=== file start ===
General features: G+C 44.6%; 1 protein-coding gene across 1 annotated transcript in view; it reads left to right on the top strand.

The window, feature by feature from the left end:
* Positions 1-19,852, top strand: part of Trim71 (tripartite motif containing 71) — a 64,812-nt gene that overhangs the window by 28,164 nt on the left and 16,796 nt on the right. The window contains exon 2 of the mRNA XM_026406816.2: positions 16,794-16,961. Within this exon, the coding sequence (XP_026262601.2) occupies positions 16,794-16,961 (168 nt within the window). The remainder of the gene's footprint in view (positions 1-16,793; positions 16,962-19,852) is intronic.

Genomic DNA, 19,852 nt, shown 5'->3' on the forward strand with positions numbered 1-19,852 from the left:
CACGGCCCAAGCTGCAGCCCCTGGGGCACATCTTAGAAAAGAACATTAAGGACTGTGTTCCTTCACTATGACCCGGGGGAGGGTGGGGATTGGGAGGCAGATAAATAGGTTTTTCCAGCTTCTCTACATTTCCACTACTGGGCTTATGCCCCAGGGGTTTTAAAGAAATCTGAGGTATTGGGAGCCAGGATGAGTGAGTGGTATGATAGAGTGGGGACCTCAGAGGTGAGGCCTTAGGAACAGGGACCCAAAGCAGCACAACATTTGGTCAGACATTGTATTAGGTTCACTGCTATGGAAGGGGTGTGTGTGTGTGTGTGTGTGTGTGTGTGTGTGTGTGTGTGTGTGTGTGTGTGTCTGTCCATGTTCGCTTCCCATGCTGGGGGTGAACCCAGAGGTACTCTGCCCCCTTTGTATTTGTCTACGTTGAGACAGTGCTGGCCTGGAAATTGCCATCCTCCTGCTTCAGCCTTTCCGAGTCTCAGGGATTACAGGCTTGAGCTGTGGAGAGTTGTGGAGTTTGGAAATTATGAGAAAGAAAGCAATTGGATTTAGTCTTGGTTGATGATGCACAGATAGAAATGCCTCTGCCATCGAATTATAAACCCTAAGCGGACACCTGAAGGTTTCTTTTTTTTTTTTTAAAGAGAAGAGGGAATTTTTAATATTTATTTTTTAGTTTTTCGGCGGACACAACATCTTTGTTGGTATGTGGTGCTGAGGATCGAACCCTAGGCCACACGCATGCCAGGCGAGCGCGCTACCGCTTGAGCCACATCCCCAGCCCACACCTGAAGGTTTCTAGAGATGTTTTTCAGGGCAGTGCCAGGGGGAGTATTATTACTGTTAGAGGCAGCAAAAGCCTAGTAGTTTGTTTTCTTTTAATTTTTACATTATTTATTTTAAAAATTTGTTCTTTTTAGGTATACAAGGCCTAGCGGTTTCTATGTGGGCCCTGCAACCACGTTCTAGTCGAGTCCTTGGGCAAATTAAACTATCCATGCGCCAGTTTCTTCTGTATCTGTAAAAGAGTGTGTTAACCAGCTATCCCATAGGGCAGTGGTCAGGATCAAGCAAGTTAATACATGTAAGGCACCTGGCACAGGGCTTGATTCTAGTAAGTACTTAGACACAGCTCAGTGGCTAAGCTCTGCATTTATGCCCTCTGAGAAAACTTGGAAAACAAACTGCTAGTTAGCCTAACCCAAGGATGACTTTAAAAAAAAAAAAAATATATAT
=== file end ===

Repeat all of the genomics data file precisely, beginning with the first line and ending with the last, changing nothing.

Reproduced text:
General features: G+C 44.6%; 1 protein-coding gene across 1 annotated transcript in view; it reads left to right on the top strand.

The window, feature by feature from the left end:
* Positions 1-19,852, top strand: part of Trim71 (tripartite motif containing 71) — a 64,812-nt gene that overhangs the window by 28,164 nt on the left and 16,796 nt on the right. The window contains exon 2 of the mRNA XM_026406816.2: positions 16,794-16,961. Within this exon, the coding sequence (XP_026262601.2) occupies positions 16,794-16,961 (168 nt within the window). The remainder of the gene's footprint in view (positions 1-16,793; positions 16,962-19,852) is intronic.

Genomic DNA, 19,852 nt, shown 5'->3' on the forward strand with positions numbered 1-19,852 from the left:
CACGGCCCAAGCTGCAGCCCCTGGGGCACATCTTAGAAAAGAACATTAAGGACTGTGTTCCTTCACTATGACCCGGGGGAGGGTGGGGATTGGGAGGCAGATAAATAGGTTTTTCCAGCTTCTCTACATTTCCACTACTGGGCTTATGCCCCAGGGGTTTTAAAGAAATCTGAGGTATTGGGAGCCAGGATGAGTGAGTGGTATGATAGAGTGGGGACCTCAGAGGTGAGGCCTTAGGAACAGGGACCCAAAGCAGCACAACATTTGGTCAGACATTGTATTAGGTTCACTGCTATGGAAGGGGTGTGTGTGTGTGTGTGTGTGTGTGTGTGTGTGTGTGTGTGTGTGTGTGTGTGTCTGTCCATGTTCGCTTCCCATGCTGGGGGTGAACCCAGAGGTACTCTGCCCCCTTTGTATTTGTCTACGTTGAGACAGTGCTGGCCTGGAAATTGCCATCCTCCTGCTTCAGCCTTTCCGAGTCTCAGGGATTACAGGCTTGAGCTGTGGAGAGTTGTGGAGTTTGGAAATTATGAGAAAGAAAGCAATTGGATTTAGTCTTGGTTGATGATGCACAGATAGAAATGCCTCTGCCATCGAATTATAAACCCTAAGCGGACACCTGAAGGTTTCTTTTTTTTTTTTTAAAGAGAAGAGGGAATTTTTAATATTTATTTTTTAGTTTTTCGGCGGACACAACATCTTTGTTGGTATGTGGTGCTGAGGATCGAACCCTAGGCCACACGCATGCCAGGCGAGCGCGCTACCGCTTGAGCCACATCCCCAGCCCACACCTGAAGGTTTCTAGAGATGTTTTTCAGGGCAGTGCCAGGGGGAGTATTATTACTGTTAGAGGCAGCAAAAGCCTAGTAGTTTGTTTTCTTTTAATTTTTACATTATTTATTTTAAAAATTTGTTCTTTTTAGGTATACAAGGCCTAGCGGTTTCTATGTGGGCCCTGCAACCACGTTCTAGTCGAGTCCTTGGGCAAATTAAACTATCCATGCGCCAGTTTCTTCTGTATCTGTAAAAGAGTGTGTTAACCAGCTATCCCATAGGGCAGTGGTCAGGATCAAGCAAGTTAATACATGTAAGGCACCTGGCACAGGGCTTGATTCTAGTAAGTACTTAGACACAGCTCAGTGGCTAAGCTCTGCATTTATGCCCTCTGAGAAAACTTGGAAAACAAACTGCTAGTTAGCCTAACCCAAGGATGACTTTAAAAAAAAAAAAAATATATAT